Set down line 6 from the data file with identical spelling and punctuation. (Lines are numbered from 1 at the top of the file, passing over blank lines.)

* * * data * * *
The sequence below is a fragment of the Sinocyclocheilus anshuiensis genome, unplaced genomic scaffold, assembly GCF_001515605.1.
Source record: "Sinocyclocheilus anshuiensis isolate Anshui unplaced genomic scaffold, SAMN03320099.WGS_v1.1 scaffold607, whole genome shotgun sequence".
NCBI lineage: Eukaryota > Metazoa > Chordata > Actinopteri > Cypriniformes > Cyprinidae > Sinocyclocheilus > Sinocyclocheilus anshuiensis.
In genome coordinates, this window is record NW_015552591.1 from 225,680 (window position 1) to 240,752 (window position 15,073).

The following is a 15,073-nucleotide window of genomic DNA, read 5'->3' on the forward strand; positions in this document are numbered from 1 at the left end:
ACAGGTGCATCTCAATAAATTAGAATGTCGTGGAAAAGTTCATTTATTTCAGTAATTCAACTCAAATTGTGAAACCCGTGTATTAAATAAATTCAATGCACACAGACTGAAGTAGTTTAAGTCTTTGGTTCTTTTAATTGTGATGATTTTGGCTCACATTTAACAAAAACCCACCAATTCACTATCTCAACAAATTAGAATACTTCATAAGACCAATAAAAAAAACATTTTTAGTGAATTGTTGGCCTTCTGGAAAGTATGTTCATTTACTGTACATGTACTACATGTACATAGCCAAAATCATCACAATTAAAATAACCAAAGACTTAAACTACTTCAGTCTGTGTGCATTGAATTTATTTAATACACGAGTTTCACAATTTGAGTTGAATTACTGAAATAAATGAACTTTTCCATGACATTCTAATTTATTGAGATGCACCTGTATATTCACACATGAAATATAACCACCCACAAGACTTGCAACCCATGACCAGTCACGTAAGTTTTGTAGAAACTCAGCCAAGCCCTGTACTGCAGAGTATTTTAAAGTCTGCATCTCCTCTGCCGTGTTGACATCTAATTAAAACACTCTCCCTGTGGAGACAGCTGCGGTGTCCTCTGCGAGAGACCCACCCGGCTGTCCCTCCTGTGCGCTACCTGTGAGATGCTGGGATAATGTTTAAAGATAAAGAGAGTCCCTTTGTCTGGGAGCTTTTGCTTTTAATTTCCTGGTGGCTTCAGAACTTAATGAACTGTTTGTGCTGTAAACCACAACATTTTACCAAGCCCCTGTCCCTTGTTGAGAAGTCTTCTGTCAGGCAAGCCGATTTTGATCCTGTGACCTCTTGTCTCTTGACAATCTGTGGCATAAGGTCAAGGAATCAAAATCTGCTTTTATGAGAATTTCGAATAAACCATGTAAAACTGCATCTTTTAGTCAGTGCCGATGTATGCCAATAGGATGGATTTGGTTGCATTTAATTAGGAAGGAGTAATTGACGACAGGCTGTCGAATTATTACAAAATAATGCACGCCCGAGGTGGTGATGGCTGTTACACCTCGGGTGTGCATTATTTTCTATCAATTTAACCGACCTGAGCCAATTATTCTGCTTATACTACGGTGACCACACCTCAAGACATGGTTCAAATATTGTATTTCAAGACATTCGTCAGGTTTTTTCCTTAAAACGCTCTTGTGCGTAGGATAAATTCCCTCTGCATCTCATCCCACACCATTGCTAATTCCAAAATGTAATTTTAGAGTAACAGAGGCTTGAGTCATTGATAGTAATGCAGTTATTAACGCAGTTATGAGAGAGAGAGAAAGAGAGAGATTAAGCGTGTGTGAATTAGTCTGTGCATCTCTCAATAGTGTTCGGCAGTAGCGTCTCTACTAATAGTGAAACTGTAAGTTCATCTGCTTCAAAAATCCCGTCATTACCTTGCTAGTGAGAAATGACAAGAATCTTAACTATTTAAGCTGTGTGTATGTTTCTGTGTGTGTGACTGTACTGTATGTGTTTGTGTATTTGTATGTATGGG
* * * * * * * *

ACAGGTGCATCTCAATAAATTAGAATGTCGTGGAAAAGTTCATTTATTTCAGTAATTCAACTCAAATTGTGAAACCCGTGTATTAAATAAATTCAATGCACACAGACTGAAGTAGTTTAAGTCTTTGGTTCTTTTAATTGTGATGATTTTGGCTCACATTTAACAAAAACCCACCAATTCACTATCTCAACAAATTAGAATACTTCATAAGACCAATAAAAAAAACATTTTTAGTGAATTGTTGGCCTTCTGGAAAGTATGTTCATTTACTGTACATGTACTACATGTACATAGCCAAAATCATCACAATTAAAATAACCAAAGACTTAAACTACTTCAGTCTGTGTGCATTGAATTTATTTAATACACGAGTTTCACAATTTGAGTTGAATTACTGAAATAAATGAACTTTTCCATGACATTCTAATTTATTGAGATGCACCTGTATATTCACACATGAAATATAACCACCCACAAGACTTGCAACCCATGACCAGTCACGTAAGTTTTGTAGAAACTCAGCCAAGCCCTGTACTGCAGAGTATTTTAAAGTCTGCATCTCCTCTGCCGTGTTGACATCTAATTAAAACACTCTCCCTGTGGAGACAGCTGCGGTGTCCTCTGCGAGAGACCCACCCGGCTGTCCCTCCTGTGCGCTACCTGTGAGATGCTGGGATAATGTTTAAAGATAAAGAGAGTCCCTTTGTCTGGGAGCTTTTGCTTTTAATTTCCTGGTGGCTTCAGAACTTAATGAACTGTTTGTGCTGTAAACCACAACATTTTACCAAGCCCCTGTCCCTTGTTGAGAAGTCTTCTGTCAGGCAAGCCGATTTTGATCCTGTGACCTCTTGTCTCTTGACAATCTGTGGCATAAGGTCAAGGAATCAAAATCTGCTTTTATGAGAATTTCGAATAAACCATGTAAAACTGCATCTTTTAGTCAGTGCCGATGTATGCCAATAGGATGGATTTGGTTGCATTTAATTAGGAAGGAGTAATTGACGACAGGCTGTCGAATTATTACAAAATAATGCACGCCCGAGGTGGTGATGGCTGTTACACCTCGGGTGTGCATTATTTTCTATCAATTTAACCGACCTGAGCCAATTATTCTGCTTATACTACGGTGACCACACCTCAAGACATGGTTCAAATATTGTATTTCAAGACATTCGTCAGGTTTTTTCCTTAAAACGCTCTTGTGCGTAGGATAAATTCCCTCTGCATCTCATCCCACACCATTGCTAATTCCAAAATGTAATTTTAGAGTAACAGAGGCTTGAGTCATTGATAGTAATGCAGTTATTAACGCAGTTATGAGAGAGAGAGAAAGAGAGAGATTAAGCGTGTGTGAATTAGTCTGTGCATCTCTCAATAGTGTTCGGCAGTAGCGTCTCTACTAATAGTGAAACTGTAAGTTCATCTGCTTCAAAAATCCCGTCATTACCTTGCTAGTGAGAAATGACAAGAATCTTAACTATTTAAGCTGTGTGTATGTTTCTGTGTGTGTGACTGTACTGTATGTGTTTGTGTATTTGTATGTATGGG